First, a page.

He thinks his top-up approach would cost the federal treasury an extra $30 to $35 billion annually.
But a top-up program is not without risks. Caron acknowledged its success would depend on maintaining provincial welfare programs.
"One thing I will ask provinces not to do is ... to be freeloaders," he said. If the provinces decide to slash their social assistance programs because of a federal basic income, Caron said there "would be the possibility of that province not being able to benefit from basic income."
"I don't want them to do that. I really want the experiment to work well. I want for them to maintain the level of social services that they have... .
"Obviously, if one province decides to use it as a way to reduce their own expenditures on social assistance, then there's no reason that everybody else will not do it. So for this to work well, we need to ensure that everybody plays fair ball and that we can ensure that everybody gets to that level of poverty [support] and no one will remain under."
Would he really penalize a province's residents, potentially putting them further below the poverty line?
"That will not be my fault. It will be — I want everybody to play fair ball on this. And I want to ensure the provinces will also play fair ball if a province decides to do this, I will tell them 'You can't do that.' ... And that will be their decision to move in that direction because they will know what the consequences might be."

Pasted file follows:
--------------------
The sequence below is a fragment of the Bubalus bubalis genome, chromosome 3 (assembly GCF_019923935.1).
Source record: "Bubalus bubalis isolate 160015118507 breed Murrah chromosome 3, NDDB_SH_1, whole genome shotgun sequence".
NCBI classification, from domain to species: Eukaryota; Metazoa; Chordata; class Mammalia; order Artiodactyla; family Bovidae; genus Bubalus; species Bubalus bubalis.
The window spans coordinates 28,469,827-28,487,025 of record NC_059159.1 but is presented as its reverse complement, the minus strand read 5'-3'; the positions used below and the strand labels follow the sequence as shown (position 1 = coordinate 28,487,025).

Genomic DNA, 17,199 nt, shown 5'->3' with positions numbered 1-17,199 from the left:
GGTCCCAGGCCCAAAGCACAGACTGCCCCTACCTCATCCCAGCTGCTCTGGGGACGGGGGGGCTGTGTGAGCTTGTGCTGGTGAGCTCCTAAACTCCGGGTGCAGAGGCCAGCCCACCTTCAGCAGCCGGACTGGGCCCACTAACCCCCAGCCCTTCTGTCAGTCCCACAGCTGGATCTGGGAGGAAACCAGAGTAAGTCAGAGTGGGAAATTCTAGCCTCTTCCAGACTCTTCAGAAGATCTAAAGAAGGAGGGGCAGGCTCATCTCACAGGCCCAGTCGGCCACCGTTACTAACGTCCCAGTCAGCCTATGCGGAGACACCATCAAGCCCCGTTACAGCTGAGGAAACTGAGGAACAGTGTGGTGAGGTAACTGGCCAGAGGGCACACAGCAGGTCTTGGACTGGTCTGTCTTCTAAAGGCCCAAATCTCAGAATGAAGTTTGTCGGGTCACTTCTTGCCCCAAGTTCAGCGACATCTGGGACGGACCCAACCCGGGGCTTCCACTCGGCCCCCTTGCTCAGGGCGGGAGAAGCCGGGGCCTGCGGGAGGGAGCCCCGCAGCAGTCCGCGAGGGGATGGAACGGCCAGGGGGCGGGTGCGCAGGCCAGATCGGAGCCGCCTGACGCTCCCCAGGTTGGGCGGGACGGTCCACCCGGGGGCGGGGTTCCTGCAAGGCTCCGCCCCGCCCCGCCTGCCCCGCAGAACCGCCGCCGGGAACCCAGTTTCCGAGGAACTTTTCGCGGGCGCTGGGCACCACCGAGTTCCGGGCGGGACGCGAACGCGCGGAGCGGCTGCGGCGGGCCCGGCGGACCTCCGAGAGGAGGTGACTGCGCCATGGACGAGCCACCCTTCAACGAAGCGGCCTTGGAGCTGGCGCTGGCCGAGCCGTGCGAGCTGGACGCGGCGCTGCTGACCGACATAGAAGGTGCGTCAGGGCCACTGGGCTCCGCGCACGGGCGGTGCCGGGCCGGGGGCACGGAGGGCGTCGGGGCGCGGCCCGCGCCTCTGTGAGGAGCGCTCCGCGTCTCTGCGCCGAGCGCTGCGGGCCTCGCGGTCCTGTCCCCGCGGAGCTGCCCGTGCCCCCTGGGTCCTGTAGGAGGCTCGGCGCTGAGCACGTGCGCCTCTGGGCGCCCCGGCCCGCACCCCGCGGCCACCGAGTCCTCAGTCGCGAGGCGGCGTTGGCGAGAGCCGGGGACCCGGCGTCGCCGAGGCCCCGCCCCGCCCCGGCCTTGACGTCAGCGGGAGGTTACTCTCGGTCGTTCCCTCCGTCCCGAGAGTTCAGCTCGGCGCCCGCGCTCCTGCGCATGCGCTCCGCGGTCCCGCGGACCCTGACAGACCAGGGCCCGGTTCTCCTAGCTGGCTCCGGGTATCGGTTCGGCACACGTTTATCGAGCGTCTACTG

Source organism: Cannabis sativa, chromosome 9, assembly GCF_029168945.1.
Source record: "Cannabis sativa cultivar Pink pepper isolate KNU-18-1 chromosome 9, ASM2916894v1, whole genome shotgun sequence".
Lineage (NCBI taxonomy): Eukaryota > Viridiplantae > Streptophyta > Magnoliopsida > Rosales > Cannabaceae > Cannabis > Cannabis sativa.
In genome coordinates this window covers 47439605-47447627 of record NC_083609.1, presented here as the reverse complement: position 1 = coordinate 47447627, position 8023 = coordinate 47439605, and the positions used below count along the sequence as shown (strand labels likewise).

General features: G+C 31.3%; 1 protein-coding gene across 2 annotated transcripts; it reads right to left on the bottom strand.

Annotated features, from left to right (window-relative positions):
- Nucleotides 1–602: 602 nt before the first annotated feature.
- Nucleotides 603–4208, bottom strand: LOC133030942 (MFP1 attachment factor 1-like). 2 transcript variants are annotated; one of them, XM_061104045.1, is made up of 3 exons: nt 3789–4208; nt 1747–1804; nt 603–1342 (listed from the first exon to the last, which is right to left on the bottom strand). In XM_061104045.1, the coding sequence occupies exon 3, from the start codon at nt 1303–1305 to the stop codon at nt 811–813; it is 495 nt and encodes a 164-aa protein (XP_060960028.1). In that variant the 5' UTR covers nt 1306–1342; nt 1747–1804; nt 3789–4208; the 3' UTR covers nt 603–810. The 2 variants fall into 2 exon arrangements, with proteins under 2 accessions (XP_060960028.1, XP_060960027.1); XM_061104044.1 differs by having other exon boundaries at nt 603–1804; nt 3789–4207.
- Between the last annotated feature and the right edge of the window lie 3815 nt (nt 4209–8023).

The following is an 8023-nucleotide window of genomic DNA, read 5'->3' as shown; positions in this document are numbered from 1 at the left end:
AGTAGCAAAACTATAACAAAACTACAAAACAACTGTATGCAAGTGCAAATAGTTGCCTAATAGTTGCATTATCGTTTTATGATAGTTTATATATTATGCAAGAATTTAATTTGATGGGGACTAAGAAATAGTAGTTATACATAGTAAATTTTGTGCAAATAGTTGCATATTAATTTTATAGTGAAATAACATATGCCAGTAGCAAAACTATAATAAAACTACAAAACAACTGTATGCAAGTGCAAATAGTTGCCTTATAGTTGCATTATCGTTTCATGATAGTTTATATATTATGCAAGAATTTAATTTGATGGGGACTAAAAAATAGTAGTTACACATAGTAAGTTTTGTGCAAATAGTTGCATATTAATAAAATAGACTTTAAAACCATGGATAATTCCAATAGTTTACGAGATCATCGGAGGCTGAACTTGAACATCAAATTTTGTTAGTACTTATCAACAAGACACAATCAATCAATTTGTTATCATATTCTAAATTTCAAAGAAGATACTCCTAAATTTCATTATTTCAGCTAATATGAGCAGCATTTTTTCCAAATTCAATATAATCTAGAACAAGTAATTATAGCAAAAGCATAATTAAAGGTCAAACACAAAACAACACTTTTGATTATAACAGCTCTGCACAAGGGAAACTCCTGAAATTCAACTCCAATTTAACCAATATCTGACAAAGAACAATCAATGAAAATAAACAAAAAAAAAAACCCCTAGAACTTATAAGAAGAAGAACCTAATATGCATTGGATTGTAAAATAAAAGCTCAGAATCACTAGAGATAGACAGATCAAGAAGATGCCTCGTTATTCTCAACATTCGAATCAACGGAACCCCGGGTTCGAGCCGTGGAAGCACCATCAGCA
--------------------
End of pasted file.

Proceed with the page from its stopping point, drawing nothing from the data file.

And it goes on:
"...We are supposed to be grown-ups in politics," he added. "I want everybody to play fair ball and to be honest and try to work for the common good and for the good of our communities rather than playing political games."
Caron said he understands that he might come off as being a little bit naïve. "But I'm ready to use the stick if it has to be used," he said.
Another headline-grabbing proposal Caron put forward is the idea of reducing the work week for federal employees from eight hours a day to seven, without any reduction in pay.
That would help mitigate the effects of automation, he said, by ensuring that reduction in labour is less drastic than if an employer just bought robots to replace his full staff. "By decreasing the speed at which the loss of jobs will be obvious ... you're ensuring that you are giving yourself more time to face that situation."